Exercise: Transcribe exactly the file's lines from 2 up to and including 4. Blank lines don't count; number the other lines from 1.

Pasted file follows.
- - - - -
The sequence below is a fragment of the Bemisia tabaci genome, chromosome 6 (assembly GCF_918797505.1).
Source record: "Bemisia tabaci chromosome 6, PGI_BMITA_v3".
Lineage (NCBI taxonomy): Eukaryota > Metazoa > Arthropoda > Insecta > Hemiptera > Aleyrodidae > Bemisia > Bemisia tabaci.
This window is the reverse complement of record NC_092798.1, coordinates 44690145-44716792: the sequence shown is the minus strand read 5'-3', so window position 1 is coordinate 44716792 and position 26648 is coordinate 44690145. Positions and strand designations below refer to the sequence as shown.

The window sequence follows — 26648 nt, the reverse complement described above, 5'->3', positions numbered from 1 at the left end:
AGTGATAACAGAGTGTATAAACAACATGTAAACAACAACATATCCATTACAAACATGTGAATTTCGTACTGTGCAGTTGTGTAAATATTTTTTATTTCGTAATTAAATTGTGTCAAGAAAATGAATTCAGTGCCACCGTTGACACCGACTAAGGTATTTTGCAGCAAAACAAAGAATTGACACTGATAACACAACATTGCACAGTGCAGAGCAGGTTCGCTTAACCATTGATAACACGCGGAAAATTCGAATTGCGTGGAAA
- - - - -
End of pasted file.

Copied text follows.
Source record: "Bemisia tabaci chromosome 6, PGI_BMITA_v3".
Lineage (NCBI taxonomy): Eukaryota > Metazoa > Arthropoda > Insecta > Hemiptera > Aleyrodidae > Bemisia > Bemisia tabaci.
This window is the reverse complement of record NC_092798.1, coordinates 44690145-44716792: the sequence shown is the minus strand read 5'-3', so window position 1 is coordinate 44716792 and position 26648 is coordinate 44690145. Positions and strand designations below refer to the sequence as shown.